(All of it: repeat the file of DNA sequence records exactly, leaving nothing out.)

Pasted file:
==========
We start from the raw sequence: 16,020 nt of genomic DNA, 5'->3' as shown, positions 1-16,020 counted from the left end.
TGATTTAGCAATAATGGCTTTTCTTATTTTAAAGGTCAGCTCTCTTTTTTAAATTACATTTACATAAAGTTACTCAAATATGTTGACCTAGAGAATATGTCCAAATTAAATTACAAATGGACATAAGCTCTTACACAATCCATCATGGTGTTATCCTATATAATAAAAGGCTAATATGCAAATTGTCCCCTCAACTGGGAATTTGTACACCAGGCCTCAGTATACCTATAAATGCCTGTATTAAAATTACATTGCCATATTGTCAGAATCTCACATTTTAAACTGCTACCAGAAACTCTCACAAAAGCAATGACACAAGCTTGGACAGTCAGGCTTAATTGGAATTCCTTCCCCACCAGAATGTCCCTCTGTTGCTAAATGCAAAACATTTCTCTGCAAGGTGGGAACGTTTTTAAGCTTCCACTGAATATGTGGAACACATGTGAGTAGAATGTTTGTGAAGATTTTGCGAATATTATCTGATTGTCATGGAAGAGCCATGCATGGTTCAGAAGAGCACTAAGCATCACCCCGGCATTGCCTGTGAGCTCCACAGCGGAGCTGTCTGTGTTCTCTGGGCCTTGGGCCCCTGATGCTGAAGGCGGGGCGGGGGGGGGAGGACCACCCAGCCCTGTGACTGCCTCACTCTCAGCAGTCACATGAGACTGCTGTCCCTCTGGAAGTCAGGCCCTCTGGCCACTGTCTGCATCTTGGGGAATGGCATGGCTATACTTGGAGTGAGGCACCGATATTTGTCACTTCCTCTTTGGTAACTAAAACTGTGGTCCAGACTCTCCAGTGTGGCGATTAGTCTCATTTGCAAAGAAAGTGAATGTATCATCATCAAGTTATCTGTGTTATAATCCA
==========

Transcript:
We start from the raw sequence: 16,020 nt of genomic DNA, 5'->3' as shown, positions 1-16,020 counted from the left end.
TGATTTAGCAATAATGGCTTTTCTTATTTTAAAGGTCAGCTCTCTTTTTTAAATTACATTTACATAAAGTTACTCAAATATGTTGACCTAGAGAATATGTCCAAATTAAATTACAAATGGACATAAGCTCTTACACAATCCATCATGGTGTTATCCTATATAATAAAAGGCTAATATGCAAATTGTCCCCTCAACTGGGAATTTGTACACCAGGCCTCAGTATACCTATAAATGCCTGTATTAAAATTACATTGCCATATTGTCAGAATCTCACATTTTAAACTGCTACCAGAAACTCTCACAAAAGCAATGACACAAGCTTGGACAGTCAGGCTTAATTGGAATTCCTTCCCCACCAGAATGTCCCTCTGTTGCTAAATGCAAAACATTTCTCTGCAAGGTGGGAACGTTTTTAAGCTTCCACTGAATATGTGGAACACATGTGAGTAGAATGTTTGTGAAGATTTTGCGAATATTATCTGATTGTCATGGAAGAGCCATGCATGGTTCAGAAGAGCACTAAGCATCACCCCGGCATTGCCTGTGAGCTCCACAGCGGAGCTGTCTGTGTTCTCTGGGCCTTGGGCCCCTGATGCTGAAGGCGGGGCGGGGGGGGGAGGACCACCCAGCCCTGTGACTGCCTCACTCTCAGCAGTCACATGAGACTGCTGTCCCTCTGGAAGTCAGGCCCTCTGGCCACTGTCTGCATCTTGGGGAATGGCATGGCTATACTTGGAGTGAGGCACCGATATTTGTCACTTCCTCTTTGGTAACTAAAACTGTGGTCCAGACTCTCCAGTGTGGCGATTAGTCTCATTTGCAAAGAAAGTGAATGTATCATCATCAAGTTATCTGTGTTATAATCCA